Music / Premieres
Cut Wire - Waste My Life
Words by Edward Knight
Monday 26th October, 2020
Elusive. Enigmatic. Essential. Cut Wire have sauntered into our collective cultural conscience with their simmering debut single, 'Waste My Life' - at once it is harsh and tender, confident and unsure, and it sounds like an intercepted transmission from a spaceship that has lost its way.

We reached out to Cut Wire who had the good grace to help guide us through this mesmerising song and its equally disorientating film clip.
Cut Wire have arrived with a distinguished, unforgiving first single. Hailing from a swathe of Naarm/Melbourne bands (Uva Ursi, Perfect Whip, Forever Renter) Cut Wire is made up of Emmy Porter, Echo Nadin, Jaz Goodrich and Albert Orr. They’ve concocted a swirling mass of ambient sounds (including vocals) that twists and traipses overhead, with the rhythm section driving forward at ground level with motorik urgency. The clockwork steadiness of the rhythm section and the ethereal vocals create a cognitive disconnect that alludes to something alien, something not of this world - like a transmission from a lost spaceship piloted by Ian Curtis.

At first it seems like a helter skelter, reverb drenched fever dream; and while this holds true it is also so much more. The vocal performances in this song are truly the main attraction. They loop and play around each other in almost polyrhythmic fashion, and when they do all line up for the chorus it’s one fleeting moment of resolve before it moves on, leaving you aching for more. The song is almost episodic in this way, nothing ever feels like it’s repeating but it always feels established, familiar. Their immense and collective song writing skill is never shoved in your face but becomes obvious throughout the course of the song. It’s this understated approach and clear technical expertise that cements Cut Wire completely outside of empty avant-garde posturing.

The film clip plays a very similar role. With its central colour palette and its expansive and beautifully chosen scenes from an unsettlingly mundane, hyper-urban world, it’s a decisive piece that disorients you in the most intriguing way. Sleaze, construction, self-expression, someone in a robot mask. There’s not much more you could ask for.

We ambushed Cut Wire on their way out of the house to ask them some questions about their place in the universe and where to keep your sauce.

TJ: Do you ever think about space?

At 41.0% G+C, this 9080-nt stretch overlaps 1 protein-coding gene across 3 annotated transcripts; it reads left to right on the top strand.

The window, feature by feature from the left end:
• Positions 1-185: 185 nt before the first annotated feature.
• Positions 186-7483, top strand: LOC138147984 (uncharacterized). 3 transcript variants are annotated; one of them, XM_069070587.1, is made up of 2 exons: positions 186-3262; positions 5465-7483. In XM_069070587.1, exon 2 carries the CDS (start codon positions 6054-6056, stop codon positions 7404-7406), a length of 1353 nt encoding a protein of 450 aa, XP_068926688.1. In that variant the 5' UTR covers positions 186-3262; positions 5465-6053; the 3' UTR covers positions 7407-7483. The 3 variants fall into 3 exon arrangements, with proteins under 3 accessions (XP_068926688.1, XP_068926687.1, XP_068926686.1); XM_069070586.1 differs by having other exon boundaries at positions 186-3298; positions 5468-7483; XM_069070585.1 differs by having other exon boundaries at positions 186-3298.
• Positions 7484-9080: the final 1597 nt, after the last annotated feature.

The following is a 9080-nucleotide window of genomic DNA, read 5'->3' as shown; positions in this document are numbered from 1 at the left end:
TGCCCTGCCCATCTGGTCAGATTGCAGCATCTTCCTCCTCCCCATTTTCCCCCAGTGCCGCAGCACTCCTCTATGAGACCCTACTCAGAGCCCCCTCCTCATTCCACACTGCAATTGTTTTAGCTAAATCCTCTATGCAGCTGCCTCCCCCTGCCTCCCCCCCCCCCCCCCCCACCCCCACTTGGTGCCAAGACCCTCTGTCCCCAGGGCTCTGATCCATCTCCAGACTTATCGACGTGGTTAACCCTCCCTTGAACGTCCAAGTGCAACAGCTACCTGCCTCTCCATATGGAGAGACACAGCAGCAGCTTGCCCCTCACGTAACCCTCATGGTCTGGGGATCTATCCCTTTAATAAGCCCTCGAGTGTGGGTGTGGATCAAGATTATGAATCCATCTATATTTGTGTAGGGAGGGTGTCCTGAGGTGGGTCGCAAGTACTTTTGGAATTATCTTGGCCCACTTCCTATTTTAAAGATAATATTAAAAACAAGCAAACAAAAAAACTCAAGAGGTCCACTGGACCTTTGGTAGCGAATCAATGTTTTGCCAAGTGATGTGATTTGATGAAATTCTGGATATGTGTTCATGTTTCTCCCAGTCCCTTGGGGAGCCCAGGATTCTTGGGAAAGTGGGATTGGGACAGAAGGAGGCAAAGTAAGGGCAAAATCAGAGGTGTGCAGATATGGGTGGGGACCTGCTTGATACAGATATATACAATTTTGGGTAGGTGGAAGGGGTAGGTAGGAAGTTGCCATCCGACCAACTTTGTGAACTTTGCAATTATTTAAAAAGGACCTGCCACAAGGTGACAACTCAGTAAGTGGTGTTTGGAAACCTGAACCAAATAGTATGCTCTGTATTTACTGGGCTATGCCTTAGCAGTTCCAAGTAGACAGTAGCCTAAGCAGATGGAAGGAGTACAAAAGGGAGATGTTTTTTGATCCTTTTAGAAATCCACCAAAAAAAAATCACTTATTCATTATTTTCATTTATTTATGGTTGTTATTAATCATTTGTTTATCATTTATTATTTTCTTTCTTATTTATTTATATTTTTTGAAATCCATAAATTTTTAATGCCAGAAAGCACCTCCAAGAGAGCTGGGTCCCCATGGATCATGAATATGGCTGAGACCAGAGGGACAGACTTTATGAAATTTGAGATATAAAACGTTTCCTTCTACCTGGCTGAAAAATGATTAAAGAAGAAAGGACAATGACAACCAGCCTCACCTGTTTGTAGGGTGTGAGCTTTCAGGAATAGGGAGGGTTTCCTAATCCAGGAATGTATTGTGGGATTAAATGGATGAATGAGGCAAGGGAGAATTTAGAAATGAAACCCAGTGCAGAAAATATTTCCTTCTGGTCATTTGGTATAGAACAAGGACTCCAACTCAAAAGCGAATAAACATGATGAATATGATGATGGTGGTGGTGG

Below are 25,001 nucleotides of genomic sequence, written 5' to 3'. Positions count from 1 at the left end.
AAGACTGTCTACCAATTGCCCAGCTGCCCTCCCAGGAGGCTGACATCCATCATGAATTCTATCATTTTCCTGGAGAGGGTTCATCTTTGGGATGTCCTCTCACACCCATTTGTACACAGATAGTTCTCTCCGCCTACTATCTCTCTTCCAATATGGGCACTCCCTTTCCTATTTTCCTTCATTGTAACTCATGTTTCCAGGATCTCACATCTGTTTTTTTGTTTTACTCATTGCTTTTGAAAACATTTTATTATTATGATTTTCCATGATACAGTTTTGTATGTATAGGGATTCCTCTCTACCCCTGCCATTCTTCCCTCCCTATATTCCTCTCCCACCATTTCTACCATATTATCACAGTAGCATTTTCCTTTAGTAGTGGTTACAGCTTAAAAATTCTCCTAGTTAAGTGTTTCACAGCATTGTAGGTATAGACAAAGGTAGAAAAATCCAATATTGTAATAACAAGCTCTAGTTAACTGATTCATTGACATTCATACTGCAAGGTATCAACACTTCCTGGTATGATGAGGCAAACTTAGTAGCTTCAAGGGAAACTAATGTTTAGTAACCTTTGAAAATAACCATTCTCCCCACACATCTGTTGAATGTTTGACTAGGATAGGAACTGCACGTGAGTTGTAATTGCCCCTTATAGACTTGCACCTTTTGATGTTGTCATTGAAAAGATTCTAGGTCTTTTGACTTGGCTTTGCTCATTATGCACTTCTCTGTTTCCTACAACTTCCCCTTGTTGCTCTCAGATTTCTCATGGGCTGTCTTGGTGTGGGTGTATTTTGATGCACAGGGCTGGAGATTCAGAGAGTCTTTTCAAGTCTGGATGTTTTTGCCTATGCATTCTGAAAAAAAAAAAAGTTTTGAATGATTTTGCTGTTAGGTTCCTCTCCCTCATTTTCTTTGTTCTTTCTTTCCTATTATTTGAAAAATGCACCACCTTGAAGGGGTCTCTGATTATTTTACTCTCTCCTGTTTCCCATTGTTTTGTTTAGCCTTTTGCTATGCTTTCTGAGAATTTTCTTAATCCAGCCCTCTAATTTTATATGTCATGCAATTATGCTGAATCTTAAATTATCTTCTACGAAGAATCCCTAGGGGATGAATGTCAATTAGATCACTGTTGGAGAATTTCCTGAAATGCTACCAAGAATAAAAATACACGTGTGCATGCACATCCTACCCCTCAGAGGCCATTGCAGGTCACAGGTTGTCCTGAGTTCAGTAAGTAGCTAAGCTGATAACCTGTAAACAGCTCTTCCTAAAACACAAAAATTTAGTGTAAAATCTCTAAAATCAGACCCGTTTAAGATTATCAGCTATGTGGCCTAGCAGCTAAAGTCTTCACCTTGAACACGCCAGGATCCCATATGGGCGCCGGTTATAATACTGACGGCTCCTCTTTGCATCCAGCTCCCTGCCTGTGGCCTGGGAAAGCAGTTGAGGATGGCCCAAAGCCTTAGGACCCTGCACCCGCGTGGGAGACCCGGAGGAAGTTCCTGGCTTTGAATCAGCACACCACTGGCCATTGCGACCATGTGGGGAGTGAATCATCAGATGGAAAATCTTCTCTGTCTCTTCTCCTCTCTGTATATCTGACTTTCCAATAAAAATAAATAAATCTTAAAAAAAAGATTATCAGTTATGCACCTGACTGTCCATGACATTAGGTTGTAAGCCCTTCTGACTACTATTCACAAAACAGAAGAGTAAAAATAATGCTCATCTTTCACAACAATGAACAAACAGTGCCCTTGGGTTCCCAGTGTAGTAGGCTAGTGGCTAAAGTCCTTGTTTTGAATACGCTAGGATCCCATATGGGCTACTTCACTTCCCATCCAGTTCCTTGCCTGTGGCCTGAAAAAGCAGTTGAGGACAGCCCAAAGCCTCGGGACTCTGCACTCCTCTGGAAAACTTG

All the fucking time. Usually in conjunction with the cosmos, aliens, and Carl Sagan. We miss Pluto.

What was the last song you listened to? (no cheating)

Real mixed bag here. Some Dolly Parton, Warpaint, Tomahawk. 

Does sauce belong in the fridge or the pantry?

Ice box!

Who are some artists you'd like to share an ideal line-up with?

In an imaginary world, let’s say a lineup with The Bee Gees, Depeche Mode, and Alannah Myles for lols. In the real world, we’d love to play with Ov Pain, SaD, and Mystery Guest.  

If Cut Wire were a superhero, what would their power and one weakness be?

Our power would probably be singing real nice harmonies. Our weakness would be no spatial awareness. Always tripping over each other on stage, Jaz knocking over the keyboard, etc.  

Did you record the single onto a cold war tape deck?

We wish we did! 'Waste My Life' was inspired by the recording style of the band Broadcast, who would experiment with plugging keyboards through various effect pedals and amplifiers. The drum beat for 'Waste My Life' was created by blasting a 1990’s keyboard through a 30 Watt guitar amp. For Albie’s vocal, we sent a microphone through five guitar pedals and out a speaker. It was very much an experiment in recording and writing simultaneously, which makes for a quite unique result, with lots of idiosyncrasies and imperfections. For example, the entire song is accidentally out of tune! You couldn’t play along with it if you tried. 

Once we had the backbone of the song, Jaz and Echo added their interweaving vocals, and Emmy her gritty bassline. 

Did you record the film clip onto a cold war super 8?

Close! Albie made the clip by playing footage he took at the 2011 New York Halloween parade on a television and re-filming it using a camcorder wrapped in red cellophane. 

The result is like a frantic past memory, or someone else’s fever dream. Multiple layers compressing each other. You can’t always make sense of what is happening. Sometimes it's just movement and colour, then other times you see people or things that make sense to you. Much like how we remember fragments of dreams or past experiences. Although this one is in a vibrant neon red! We’re all pretty into the neon aesthetic. 

Do you have any plans to overthrow the ruling class? If so, cool. If not, what are your plans for the future?

Perhaps overthrow is a little ambitious... We like to subvert expectations and question the status quo, so Albie sings the high falsetto parts, and Jaz and Echo sing the lower parts. The band name is also in the same vein. Not just talking about social issues, but playing an active role. Cutting through the wire fence. Cut wire. 

The spoken word lines in the song are taken from the book Lipstick Traces by Greil Marcus, which examines punk and counterculture movements of the 20th Century. It’s a really inspiring and poetic book. It’s now like a Cut Wire bible, and the music is like the Sunday Mass choir for the church of anti-establishment. 

We also have five other songs on the cooker. 

We are so excited for the day we can catch Cut Wire at the red-hot gig spot, but until then you can keep up to date with their comings and goings and find more hyper-urban space disco via the links below.